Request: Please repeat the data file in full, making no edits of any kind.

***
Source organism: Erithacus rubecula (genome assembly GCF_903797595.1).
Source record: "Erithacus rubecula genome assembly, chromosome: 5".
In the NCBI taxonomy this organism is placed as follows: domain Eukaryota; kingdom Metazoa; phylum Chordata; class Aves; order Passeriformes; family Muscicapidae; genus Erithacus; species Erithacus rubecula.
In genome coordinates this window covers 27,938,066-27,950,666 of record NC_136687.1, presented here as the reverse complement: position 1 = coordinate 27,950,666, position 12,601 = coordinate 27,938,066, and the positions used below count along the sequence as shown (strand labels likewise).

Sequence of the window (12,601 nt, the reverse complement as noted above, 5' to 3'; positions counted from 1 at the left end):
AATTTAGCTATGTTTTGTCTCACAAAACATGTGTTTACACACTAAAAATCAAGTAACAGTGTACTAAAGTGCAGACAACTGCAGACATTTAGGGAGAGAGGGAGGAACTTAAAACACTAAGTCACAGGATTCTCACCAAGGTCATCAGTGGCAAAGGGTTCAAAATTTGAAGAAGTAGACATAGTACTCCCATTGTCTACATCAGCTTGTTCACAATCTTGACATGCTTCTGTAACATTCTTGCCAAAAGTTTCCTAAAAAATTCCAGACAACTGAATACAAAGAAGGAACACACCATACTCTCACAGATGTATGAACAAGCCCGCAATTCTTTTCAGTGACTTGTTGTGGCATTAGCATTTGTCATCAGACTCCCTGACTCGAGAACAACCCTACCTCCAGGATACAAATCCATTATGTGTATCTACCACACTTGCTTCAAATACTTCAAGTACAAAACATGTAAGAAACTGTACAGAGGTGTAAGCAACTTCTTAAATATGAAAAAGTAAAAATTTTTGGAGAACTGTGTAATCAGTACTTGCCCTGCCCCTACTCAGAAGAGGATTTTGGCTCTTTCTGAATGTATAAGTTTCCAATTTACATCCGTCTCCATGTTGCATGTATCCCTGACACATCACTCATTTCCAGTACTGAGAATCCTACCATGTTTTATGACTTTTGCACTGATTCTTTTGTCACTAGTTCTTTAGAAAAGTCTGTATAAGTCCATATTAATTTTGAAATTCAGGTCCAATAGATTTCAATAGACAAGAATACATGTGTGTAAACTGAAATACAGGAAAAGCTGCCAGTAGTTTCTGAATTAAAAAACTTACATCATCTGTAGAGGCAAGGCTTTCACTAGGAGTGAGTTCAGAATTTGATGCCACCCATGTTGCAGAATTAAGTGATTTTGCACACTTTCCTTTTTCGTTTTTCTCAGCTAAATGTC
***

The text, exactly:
Source organism: Erithacus rubecula (genome assembly GCF_903797595.1).
Source record: "Erithacus rubecula genome assembly, chromosome: 5".
In the NCBI taxonomy this organism is placed as follows: domain Eukaryota; kingdom Metazoa; phylum Chordata; class Aves; order Passeriformes; family Muscicapidae; genus Erithacus; species Erithacus rubecula.
In genome coordinates this window covers 27,938,066-27,950,666 of record NC_136687.1, presented here as the reverse complement: position 1 = coordinate 27,950,666, position 12,601 = coordinate 27,938,066, and the positions used below count along the sequence as shown (strand labels likewise).

Sequence of the window (12,601 nt, the reverse complement as noted above, 5' to 3'; positions counted from 1 at the left end):
AATTTAGCTATGTTTTGTCTCACAAAACATGTGTTTACACACTAAAAATCAAGTAACAGTGTACTAAAGTGCAGACAACTGCAGACATTTAGGGAGAGAGGGAGGAACTTAAAACACTAAGTCACAGGATTCTCACCAAGGTCATCAGTGGCAAAGGGTTCAAAATTTGAAGAAGTAGACATAGTACTCCCATTGTCTACATCAGCTTGTTCACAATCTTGACATGCTTCTGTAACATTCTTGCCAAAAGTTTCCTAAAAAATTCCAGACAACTGAATACAAAGAAGGAACACACCATACTCTCACAGATGTATGAACAAGCCCGCAATTCTTTTCAGTGACTTGTTGTGGCATTAGCATTTGTCATCAGACTCCCTGACTCGAGAACAACCCTACCTCCAGGATACAAATCCATTATGTGTATCTACCACACTTGCTTCAAATACTTCAAGTACAAAACATGTAAGAAACTGTACAGAGGTGTAAGCAACTTCTTAAATATGAAAAAGTAAAAATTTTTGGAGAACTGTGTAATCAGTACTTGCCCTGCCCCTACTCAGAAGAGGATTTTGGCTCTTTCTGAATGTATAAGTTTCCAATTTACATCCGTCTCCATGTTGCATGTATCCCTGACACATCACTCATTTCCAGTACTGAGAATCCTACCATGTTTTATGACTTTTGCACTGATTCTTTTGTCACTAGTTCTTTAGAAAAGTCTGTATAAGTCCATATTAATTTTGAAATTCAGGTCCAATAGATTTCAATAGACAAGAATACATGTGTGTAAACTGAAATACAGGAAAAGCTGCCAGTAGTTTCTGAATTAAAAAACTTACATCATCTGTAGAGGCAAGGCTTTCACTAGGAGTGAGTTCAGAATTTGATGCCACCCATGTTGCAGAATTAAGTGATTTTGCACACTTTCCTTTTTCGTTTTTCTCAGCTAAATGTC